Thursday, August 30, 2012

When Real Life Seems Like a Dream

from Mobile, Alabama to Pensacola, Floride, USAfrom Mobile, Alabama to Pensacola, Floride, USA (Photo credit: Nouhailler)

         It was a trip that dreams are made of or at least the content of that day seemed dreamlike in many ways.  We were a third of a way into our vacation.  Having spent a few days in Houston, my wife and I were next heading toward Orlando, Florida for a quick two day visit.  We decided to allow two days to get there with a overnight stop in Tallahassee, Florida and then two days to return to Houston.

         Leaving at precisely 6 AM on Saturday morning everything was starting out according to plan.  I had anticipated a detour getting out of Houston, but either I had heard wrongly that part of the highway would be closed or we left early enough to avoid it.  The departure from the city was smooth and uneventful.

          Outside of the city limits we found a McDonald's and pulled through the drive-through for a breakfast on the run.  It was still dark which was fine with me.  I expected another hot and humid day, not so bad in the air-conditioned car, but uncomfortable during the stops when we'd have to go outside.  As we continued on, my wife eventually dozed while I drove and listened to the radio.

          As predicted by the weather forecast, I could see we'd be hitting intermittent rain storms  and stretches of partly cloudy dog day summer. The morning was fair and fine as we hit Louisiana.  I had been craving boudin--a type of rice and meat sausage popular in this part of the country--since having decided to make this trip.  My plan was to stop somewhere around Lafayette and get a link of the spicy concoction to satisfy my craving.  Since it was still relatively early I debated doing this, but my wife encouraged me to pull off the highway to get my boudin so I wouldn't be talking about it anymore.

          We exited at Breaux Bridge and found a small boudin market that was open at that time of morning.  We weren't the only customers.  I bought myself a link, but my wife wasn't interested in even trying it.  Instead she opted for a small bag of cracklin's since this was something that she had tried before and liked.  My wife is not a very adventurous eater.  Sitting in the car, she enjoyed her cracklin's and I savored my boudin before heading back to highway I-10.

         The stretch of I-10 between Lafayette and Baton Rouge includes the 18 mile Atchafalya Skyway Bridge which transverses a vast network of swamp lands and rivers.  It's a scenic and mysterious looking landscape worthy of a dream setting.  If traveling early in the morning doesn't make you feel like you're driving in a dream, then this Skyway bridge area can certainly settle itself into your subconscious memory.  It's a place I'm sure I have already visited in past dreams and will be revisiting in some incarnation in future dreams.

         Traffic was heavy on this Saturday and became more congested as the day wore on.  The hours were passed in conversation with my wife or listening to the radio or the music CD's I had brought with me.  I was never bored.  There was always something to look at, talk about, or listen to.  It was road tripping at its best except for all the traffic.  And as we got into Mississippi the traffic got a whole lot worse.  I don't know where all the people were going, but there were a lot of them going east like we were and coming in the opposite lanes heading westward.

         Then about twenty miles west of Mobile, Alabama traffic began slowing to a crawl.  We maintained this snail's pace until the crawl became a stop and go.  In a period of about forty minutes we covered less than ten miles.  There was obviously some sort of problem ahead that had slowed traffic.  Now in view of downtown Mobile, I decided it was time to get off the highway.  Just guessing my way on the surface streets would be better than this traffic.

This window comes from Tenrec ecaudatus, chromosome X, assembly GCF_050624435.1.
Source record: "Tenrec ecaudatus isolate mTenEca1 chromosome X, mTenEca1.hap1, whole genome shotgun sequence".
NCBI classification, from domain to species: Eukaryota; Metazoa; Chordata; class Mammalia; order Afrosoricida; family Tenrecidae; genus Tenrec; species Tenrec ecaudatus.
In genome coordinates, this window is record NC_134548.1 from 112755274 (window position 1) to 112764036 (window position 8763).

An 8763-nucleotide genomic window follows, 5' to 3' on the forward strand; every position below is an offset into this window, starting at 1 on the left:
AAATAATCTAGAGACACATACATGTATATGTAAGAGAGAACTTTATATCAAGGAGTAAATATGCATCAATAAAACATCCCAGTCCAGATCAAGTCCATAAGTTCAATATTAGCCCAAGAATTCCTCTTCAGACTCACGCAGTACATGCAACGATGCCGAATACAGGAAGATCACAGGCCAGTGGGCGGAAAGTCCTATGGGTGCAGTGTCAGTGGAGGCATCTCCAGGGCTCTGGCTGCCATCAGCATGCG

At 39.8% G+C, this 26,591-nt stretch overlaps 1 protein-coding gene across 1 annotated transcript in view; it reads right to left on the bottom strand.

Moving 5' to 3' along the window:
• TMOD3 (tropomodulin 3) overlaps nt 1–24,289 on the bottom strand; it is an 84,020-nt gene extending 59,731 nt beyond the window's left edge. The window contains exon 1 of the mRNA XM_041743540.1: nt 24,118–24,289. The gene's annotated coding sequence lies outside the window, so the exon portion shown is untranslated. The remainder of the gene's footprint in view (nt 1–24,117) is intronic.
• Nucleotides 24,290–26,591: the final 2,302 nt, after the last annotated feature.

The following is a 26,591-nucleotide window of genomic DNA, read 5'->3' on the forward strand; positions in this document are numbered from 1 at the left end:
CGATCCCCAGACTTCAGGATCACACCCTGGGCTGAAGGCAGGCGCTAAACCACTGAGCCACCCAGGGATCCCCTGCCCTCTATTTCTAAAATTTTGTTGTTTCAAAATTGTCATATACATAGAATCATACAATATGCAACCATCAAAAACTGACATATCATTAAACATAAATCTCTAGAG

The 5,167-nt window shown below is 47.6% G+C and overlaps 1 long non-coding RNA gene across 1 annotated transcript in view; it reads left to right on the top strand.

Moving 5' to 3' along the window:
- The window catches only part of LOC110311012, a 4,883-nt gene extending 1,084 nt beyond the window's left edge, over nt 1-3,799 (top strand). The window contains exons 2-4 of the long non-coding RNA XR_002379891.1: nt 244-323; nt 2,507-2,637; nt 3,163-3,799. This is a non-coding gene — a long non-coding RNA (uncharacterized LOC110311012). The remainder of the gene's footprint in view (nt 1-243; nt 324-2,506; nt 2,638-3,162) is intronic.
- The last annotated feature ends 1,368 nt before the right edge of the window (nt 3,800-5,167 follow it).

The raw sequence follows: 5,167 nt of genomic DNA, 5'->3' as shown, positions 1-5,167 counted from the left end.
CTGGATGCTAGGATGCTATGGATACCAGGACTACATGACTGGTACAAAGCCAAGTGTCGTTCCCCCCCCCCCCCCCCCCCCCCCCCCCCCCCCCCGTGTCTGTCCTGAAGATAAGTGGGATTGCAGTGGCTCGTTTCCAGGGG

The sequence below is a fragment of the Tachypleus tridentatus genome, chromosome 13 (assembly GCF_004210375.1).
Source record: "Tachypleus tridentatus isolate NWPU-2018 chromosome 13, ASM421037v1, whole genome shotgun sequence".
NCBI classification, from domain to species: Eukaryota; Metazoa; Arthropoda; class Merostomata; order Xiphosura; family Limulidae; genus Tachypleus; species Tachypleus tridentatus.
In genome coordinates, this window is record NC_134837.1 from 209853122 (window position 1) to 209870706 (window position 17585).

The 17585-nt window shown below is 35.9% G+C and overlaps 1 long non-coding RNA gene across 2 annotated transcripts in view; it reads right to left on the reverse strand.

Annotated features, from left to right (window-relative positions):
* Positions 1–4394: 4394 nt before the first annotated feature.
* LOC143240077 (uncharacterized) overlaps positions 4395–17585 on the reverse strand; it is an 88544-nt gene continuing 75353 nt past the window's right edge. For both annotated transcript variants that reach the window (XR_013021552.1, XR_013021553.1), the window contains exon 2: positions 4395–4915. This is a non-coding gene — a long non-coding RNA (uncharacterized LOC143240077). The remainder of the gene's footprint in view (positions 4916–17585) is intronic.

I made my way over to the right lane.  When I saw signs indicating that there was a tunnel ahead I deduced that there must have been some sort of accident or problem at the tunnel.  The next exit I came to was the hazardous cargo route which I knew would circumvent the tunnel and take me back to the I-10.  I would not be driving blindly as long as I stayed on this detour.

        In the end I was glad that I had exited.  This route took me along the shores of Mobile Bay.  The sights were similar to dreams that I have had.  The bay waters lapped eerily close to the highway.  This would not be a place where I would want to be if it were storming since even now water splashed onto the highway, but on this day it all looked fascinating.  Large weathered wood seafood restaurants and other businesses on stilts stood by the waters edge.  I decided that one day I'd like to come back and eat in one of these restaurants.  There was little traffic and it was not long before we were back on a much less congested I-10.

        A few hours later we arrived at the Tallahassee Fairfield Inn where I had made room reservations.  We were a little ahead of schedule.   The mugginess of the air was oppressive and we were happy to get to our home for the night.  Once in the room I thought back upon the day.  Looking back it all seemed like a dream. We had seen so much and experienced so much and yet we had only gone from there to here where we were now.  Very much like a dream.   Often life can be like that.  We feel like we've done so much that we can't even remember everything that has happened.  Thoughts and images are stored away to be retrieved later at some unexpected time.  That's when real life seems like a dream.  

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Thursday, August 23, 2012

A Dreamer On Vacation

"Open Your Eyes" by Ada Zdanowicz
How does dreamer location affect dream setting and content?      

         In a past post I discussed the concept of specified geographical locations as dream settings.  The places I typically dream about seem familiar within the dream, yet strange at the same time.  In other words, I will usually know where I am in a dream, but it will not look like the actual place in waking life or it will be an artificial setting that I accept as being real in the same way that a movie set will appear real when seen in the viewing of a film.

         If this explanation seems convoluted or weird, then that's because it is.  Dream setting and the sense of place can be difficult to explain.  In other words, a dreamer might accept the dream setting as being their house, but there are usually many peculiar differences that make that house a much different place that it is in real life.

Dreaming Away from Home